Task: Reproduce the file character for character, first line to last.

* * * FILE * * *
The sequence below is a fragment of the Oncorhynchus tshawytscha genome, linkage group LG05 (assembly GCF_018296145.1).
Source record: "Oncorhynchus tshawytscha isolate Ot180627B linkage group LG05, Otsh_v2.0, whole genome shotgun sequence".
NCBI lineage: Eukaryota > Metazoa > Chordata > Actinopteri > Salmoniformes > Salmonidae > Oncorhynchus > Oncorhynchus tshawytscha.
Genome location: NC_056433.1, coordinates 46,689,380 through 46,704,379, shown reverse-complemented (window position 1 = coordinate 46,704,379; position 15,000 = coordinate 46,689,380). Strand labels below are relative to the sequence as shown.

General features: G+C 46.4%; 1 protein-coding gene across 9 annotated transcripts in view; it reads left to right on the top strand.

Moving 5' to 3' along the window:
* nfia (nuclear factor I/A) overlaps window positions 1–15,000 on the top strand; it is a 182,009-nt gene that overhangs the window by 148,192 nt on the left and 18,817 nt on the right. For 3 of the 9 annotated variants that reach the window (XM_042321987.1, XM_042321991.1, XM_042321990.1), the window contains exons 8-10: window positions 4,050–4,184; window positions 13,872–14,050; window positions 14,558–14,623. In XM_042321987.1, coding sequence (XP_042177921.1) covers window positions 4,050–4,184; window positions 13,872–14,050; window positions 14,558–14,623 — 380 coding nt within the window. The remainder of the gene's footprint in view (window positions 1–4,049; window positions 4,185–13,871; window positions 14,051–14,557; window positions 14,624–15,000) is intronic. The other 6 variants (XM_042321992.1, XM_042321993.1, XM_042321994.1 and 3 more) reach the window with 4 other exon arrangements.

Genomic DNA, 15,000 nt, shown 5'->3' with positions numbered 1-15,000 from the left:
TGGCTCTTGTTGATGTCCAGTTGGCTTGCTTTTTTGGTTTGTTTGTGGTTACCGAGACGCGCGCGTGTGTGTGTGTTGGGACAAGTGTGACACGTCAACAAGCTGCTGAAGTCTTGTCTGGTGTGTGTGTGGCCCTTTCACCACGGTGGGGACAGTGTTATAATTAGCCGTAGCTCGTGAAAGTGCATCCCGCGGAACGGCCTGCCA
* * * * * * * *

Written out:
The sequence below is a fragment of the Oncorhynchus tshawytscha genome, linkage group LG05 (assembly GCF_018296145.1).
Source record: "Oncorhynchus tshawytscha isolate Ot180627B linkage group LG05, Otsh_v2.0, whole genome shotgun sequence".
NCBI lineage: Eukaryota > Metazoa > Chordata > Actinopteri > Salmoniformes > Salmonidae > Oncorhynchus > Oncorhynchus tshawytscha.
Genome location: NC_056433.1, coordinates 46,689,380 through 46,704,379, shown reverse-complemented (window position 1 = coordinate 46,704,379; position 15,000 = coordinate 46,689,380). Strand labels below are relative to the sequence as shown.

General features: G+C 46.4%; 1 protein-coding gene across 9 annotated transcripts in view; it reads left to right on the top strand.

Moving 5' to 3' along the window:
* nfia (nuclear factor I/A) overlaps window positions 1–15,000 on the top strand; it is a 182,009-nt gene that overhangs the window by 148,192 nt on the left and 18,817 nt on the right. For 3 of the 9 annotated variants that reach the window (XM_042321987.1, XM_042321991.1, XM_042321990.1), the window contains exons 8-10: window positions 4,050–4,184; window positions 13,872–14,050; window positions 14,558–14,623. In XM_042321987.1, coding sequence (XP_042177921.1) covers window positions 4,050–4,184; window positions 13,872–14,050; window positions 14,558–14,623 — 380 coding nt within the window. The remainder of the gene's footprint in view (window positions 1–4,049; window positions 4,185–13,871; window positions 14,051–14,557; window positions 14,624–15,000) is intronic. The other 6 variants (XM_042321992.1, XM_042321993.1, XM_042321994.1 and 3 more) reach the window with 4 other exon arrangements.

Genomic DNA, 15,000 nt, shown 5'->3' with positions numbered 1-15,000 from the left:
TGGCTCTTGTTGATGTCCAGTTGGCTTGCTTTTTTGGTTTGTTTGTGGTTACCGAGACGCGCGCGTGTGTGTGTGTTGGGACAAGTGTGACACGTCAACAAGCTGCTGAAGTCTTGTCTGGTGTGTGTGTGGCCCTTTCACCACGGTGGGGACAGTGTTATAATTAGCCGTAGCTCGTGAAAGTGCATCCCGCGGAACGGCCTGCCA